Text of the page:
New York Times backs Obama for president

THE New York Times endorsed Barack Obama for president yesterday, saying the Democratic hopeful has grown into the kind of leader the United States needs after eight years of George W Bush in the White House.

“Hyperbole is the currency of presidential campaigns, but this year the nation’s future truly hangs in the balance,” began a lengthy editorial in the nationally-circulated newspaper reviled by conservatives for its liberal slant.

“The United States is battered and drifting after eight years of president Bush’s failed leadership [but] after nearly two years of a gruelling and ugly campaign, Senator Barack Obama of Illinois has proved that he is the right choice to be the 44th president of the United States,” it said.

The Times joins 127 other daily newspapers across the United States that have come out for Obama, against 49 newspapers supporting Republican rival John McCain, according to a tally by Editor and Publisher, a trade journal, that was updated on Thursday.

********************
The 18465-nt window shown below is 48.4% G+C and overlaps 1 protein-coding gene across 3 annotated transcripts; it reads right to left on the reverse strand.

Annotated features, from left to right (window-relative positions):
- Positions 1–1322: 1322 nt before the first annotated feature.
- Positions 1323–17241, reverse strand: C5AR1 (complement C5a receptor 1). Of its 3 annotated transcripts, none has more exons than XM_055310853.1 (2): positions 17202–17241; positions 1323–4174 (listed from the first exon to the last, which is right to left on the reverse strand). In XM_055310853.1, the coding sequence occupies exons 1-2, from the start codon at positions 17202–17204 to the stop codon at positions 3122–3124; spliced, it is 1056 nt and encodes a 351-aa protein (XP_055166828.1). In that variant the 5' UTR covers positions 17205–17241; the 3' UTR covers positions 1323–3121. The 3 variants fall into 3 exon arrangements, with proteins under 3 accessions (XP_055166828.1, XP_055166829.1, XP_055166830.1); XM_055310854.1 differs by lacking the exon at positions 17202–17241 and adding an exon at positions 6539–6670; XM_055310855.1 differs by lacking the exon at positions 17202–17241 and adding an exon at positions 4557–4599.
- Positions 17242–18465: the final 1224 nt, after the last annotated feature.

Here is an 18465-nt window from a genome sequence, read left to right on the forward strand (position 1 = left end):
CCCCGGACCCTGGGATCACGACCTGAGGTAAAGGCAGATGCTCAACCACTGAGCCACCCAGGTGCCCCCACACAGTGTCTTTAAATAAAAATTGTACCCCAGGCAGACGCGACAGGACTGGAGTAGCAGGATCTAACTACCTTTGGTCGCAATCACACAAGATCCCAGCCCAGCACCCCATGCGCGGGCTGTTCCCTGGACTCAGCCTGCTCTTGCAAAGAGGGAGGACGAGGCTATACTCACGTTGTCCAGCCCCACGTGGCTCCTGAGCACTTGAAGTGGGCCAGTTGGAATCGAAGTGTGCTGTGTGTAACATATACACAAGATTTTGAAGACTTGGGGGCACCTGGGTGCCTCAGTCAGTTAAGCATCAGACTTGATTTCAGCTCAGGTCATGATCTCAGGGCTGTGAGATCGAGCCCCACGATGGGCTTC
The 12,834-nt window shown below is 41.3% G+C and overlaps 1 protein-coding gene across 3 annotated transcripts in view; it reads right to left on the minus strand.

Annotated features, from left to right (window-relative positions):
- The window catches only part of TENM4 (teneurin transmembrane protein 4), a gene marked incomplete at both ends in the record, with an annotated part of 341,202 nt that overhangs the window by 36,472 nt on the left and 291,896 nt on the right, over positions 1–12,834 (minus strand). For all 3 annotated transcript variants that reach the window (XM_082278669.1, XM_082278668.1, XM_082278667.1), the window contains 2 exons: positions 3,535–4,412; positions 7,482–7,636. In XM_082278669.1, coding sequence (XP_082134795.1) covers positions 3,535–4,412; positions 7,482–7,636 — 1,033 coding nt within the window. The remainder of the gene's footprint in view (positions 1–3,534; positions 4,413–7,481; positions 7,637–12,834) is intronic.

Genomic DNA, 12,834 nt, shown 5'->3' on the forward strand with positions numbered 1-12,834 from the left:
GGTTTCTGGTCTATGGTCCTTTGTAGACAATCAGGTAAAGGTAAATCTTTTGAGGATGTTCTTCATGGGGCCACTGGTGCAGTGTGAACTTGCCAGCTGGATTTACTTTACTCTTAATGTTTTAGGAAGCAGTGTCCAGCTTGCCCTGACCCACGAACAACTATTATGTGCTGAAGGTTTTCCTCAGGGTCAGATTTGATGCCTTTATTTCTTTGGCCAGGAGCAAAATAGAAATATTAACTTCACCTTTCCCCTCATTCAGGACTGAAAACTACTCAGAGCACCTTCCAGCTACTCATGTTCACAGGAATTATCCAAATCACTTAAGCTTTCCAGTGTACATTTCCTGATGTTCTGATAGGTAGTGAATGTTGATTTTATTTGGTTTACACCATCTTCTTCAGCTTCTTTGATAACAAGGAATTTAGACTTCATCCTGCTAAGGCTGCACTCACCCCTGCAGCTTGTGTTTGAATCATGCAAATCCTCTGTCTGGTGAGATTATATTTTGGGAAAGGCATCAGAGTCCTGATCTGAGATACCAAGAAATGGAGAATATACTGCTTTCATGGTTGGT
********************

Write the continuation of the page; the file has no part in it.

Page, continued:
“Mr Obama has met challenge after challenge, growing as a leader and putting real flesh on his early promises of hope and change,” said the Times, which has not endorsed a Republican for president since the 1950s.

“He has shown a cool head and sound judgment.

“We believe he has the will and the ability to forge the broad political consensus that is essential to finding solutions to this nation’s problems.”

It lashed out at McCain for retreating “farther and farther to the fringe of American politics” with an ugly campaign based on “division, class warfare and even hints of racism“.

“His policies and worldview are mired in the past. His choice of a running mate [Sarah Palin] so evidently unfit for the office was a final act of opportunism and bad judgment that eclipsed the accomplishments of 26 years in Congress.”

On the economy, Obama has “correctly identified the abject failure of government regulation that has brought the markets to the brink of collapse,” it said, adding it was right to make well-off Americans pay more taxes.

On national security, the Times said Obama would face a “learning curve” assisted by his running mate Senator Joe Biden, “who has deep foreign policy experience,” but that he was “far more likely” to repair the image of the United States in the world.

“This country needs sensible leadership, compassionate leadership, honest leadership and strong leadership. Barack Obama has shown he has those qualities,” it concluded.


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